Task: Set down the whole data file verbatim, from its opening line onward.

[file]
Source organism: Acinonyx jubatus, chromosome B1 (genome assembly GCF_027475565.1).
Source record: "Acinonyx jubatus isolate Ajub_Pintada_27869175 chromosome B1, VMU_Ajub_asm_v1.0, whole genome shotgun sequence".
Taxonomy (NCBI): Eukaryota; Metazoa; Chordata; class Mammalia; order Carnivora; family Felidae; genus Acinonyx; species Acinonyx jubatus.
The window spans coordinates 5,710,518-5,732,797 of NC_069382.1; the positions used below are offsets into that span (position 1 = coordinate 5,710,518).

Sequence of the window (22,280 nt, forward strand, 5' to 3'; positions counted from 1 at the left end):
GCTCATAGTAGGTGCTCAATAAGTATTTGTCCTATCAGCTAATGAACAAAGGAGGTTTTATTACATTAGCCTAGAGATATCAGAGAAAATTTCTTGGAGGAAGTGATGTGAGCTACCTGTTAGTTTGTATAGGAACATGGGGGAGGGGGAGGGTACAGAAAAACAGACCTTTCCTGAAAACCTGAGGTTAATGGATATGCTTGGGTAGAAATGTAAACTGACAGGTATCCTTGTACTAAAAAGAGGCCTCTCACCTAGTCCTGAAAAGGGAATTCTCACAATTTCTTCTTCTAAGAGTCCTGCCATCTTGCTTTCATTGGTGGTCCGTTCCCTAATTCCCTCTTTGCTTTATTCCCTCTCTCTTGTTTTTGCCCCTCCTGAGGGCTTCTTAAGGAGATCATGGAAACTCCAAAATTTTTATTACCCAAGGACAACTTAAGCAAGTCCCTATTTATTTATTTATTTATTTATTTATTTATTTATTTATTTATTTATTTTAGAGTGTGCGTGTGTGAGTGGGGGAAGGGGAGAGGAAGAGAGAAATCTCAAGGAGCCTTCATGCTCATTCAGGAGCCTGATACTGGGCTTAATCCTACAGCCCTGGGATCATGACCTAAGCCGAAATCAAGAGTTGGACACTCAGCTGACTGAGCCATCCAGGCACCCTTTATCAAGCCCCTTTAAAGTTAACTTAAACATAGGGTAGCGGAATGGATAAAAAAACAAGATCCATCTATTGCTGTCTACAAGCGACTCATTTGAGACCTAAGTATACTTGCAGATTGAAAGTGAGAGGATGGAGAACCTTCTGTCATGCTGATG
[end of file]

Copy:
Source organism: Acinonyx jubatus, chromosome B1 (genome assembly GCF_027475565.1).
Source record: "Acinonyx jubatus isolate Ajub_Pintada_27869175 chromosome B1, VMU_Ajub_asm_v1.0, whole genome shotgun sequence".
Taxonomy (NCBI): Eukaryota; Metazoa; Chordata; class Mammalia; order Carnivora; family Felidae; genus Acinonyx; species Acinonyx jubatus.
The window spans coordinates 5,710,518-5,732,797 of NC_069382.1; the positions used below are offsets into that span (position 1 = coordinate 5,710,518).

Sequence of the window (22,280 nt, forward strand, 5' to 3'; positions counted from 1 at the left end):
GCTCATAGTAGGTGCTCAATAAGTATTTGTCCTATCAGCTAATGAACAAAGGAGGTTTTATTACATTAGCCTAGAGATATCAGAGAAAATTTCTTGGAGGAAGTGATGTGAGCTACCTGTTAGTTTGTATAGGAACATGGGGGAGGGGGAGGGTACAGAAAAACAGACCTTTCCTGAAAACCTGAGGTTAATGGATATGCTTGGGTAGAAATGTAAACTGACAGGTATCCTTGTACTAAAAAGAGGCCTCTCACCTAGTCCTGAAAAGGGAATTCTCACAATTTCTTCTTCTAAGAGTCCTGCCATCTTGCTTTCATTGGTGGTCCGTTCCCTAATTCCCTCTTTGCTTTATTCCCTCTCTCTTGTTTTTGCCCCTCCTGAGGGCTTCTTAAGGAGATCATGGAAACTCCAAAATTTTTATTACCCAAGGACAACTTAAGCAAGTCCCTATTTATTTATTTATTTATTTATTTATTTATTTATTTATTTATTTATTTTAGAGTGTGCGTGTGTGAGTGGGGGAAGGGGAGAGGAAGAGAGAAATCTCAAGGAGCCTTCATGCTCATTCAGGAGCCTGATACTGGGCTTAATCCTACAGCCCTGGGATCATGACCTAAGCCGAAATCAAGAGTTGGACACTCAGCTGACTGAGCCATCCAGGCACCCTTTATCAAGCCCCTTTAAAGTTAACTTAAACATAGGGTAGCGGAATGGATAAAAAAACAAGATCCATCTATTGCTGTCTACAAGCGACTCATTTGAGACCTAAGTATACTTGCAGATTGAAAGTGAGAGGATGGAGAACCTTCTGTCATGCTGATG